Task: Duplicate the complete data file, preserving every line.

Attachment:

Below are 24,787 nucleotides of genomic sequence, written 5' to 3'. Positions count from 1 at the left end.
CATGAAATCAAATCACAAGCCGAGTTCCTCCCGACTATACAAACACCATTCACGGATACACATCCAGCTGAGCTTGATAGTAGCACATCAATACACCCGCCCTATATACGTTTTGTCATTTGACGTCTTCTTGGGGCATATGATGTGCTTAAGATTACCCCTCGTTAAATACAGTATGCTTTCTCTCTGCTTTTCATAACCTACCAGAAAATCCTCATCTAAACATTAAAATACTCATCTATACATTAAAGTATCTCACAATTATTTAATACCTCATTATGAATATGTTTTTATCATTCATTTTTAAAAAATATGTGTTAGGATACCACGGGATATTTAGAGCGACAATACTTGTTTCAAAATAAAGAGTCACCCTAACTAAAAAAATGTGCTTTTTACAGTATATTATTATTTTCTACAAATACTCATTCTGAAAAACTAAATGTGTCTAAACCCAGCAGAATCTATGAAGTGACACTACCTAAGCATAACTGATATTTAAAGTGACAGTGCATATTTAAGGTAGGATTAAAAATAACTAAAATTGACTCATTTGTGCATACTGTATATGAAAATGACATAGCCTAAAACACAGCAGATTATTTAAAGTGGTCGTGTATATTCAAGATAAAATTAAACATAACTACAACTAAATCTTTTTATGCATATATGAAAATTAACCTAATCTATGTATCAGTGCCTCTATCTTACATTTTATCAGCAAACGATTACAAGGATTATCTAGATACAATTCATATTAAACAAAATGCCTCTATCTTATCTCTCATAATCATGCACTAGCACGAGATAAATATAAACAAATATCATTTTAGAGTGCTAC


Below are 24,787 nucleotides of genomic sequence, written 5' to 3'. Positions count from 1 at the left end.
CATGAAATCAAATCACAAGCCGAGTTCCTCCCGACTATACAAACACCATTCACGGATACACATCCAGCTGAGCTTGATAGTAGCACATCAATACACCCGCCCTATATACGTTTTGTCATTTGACGTCTTCTTGGGGCATATGATGTGCTTAAGATTACCCCTCGTTAAATACAGTATGCTTTCTCTCTGCTTTTCATAACCTACCAGAAAATCCTCATCTAAACATTAAAATACTCATCTATACATTAAAGTATCTCACAATTATTTAATACCTCATTATGAATATGTTTTTATCATTCATTTTTAAAAAATATGTGTTAGGATACCACGGGATATTTAGAGCGACAATACTTGTTTCAAAATAAAGAGTCACCCTAACTAAAAAAATGTGCTTTTTACAGTATATTATTATTTTCTACAAATACTCATTCTGAAAAACTAAATGTGTCTAAACCCAGCAGAATCTATGAAGTGACACTACCTAAGCATAACTGATATTTAAAGTGACAGTGCATATTTAAGGTAGGATTAAAAATAACTAAAATTGACTCATTTGTGCATACTGTATATGAAAATGACATAGCCTAAAACACAGCAGATTATTTAAAGTGGTCGTGTATATTCAAGATAAAATTAAACATAACTACAACTAAATCTTTTTATGCATATATGAAAATTAACCTAATCTATGTATCAGTGCCTCTATCTTACATTTTATCAGCAAACGATTACAAGGATTATCTAGATACAATTCATATTAAACAAAATGCCTCTATCTTATCTCTCATAATCATGCACTAGCACGAGATAAATATAAACAAATATCATTTTAGAGTGCTAC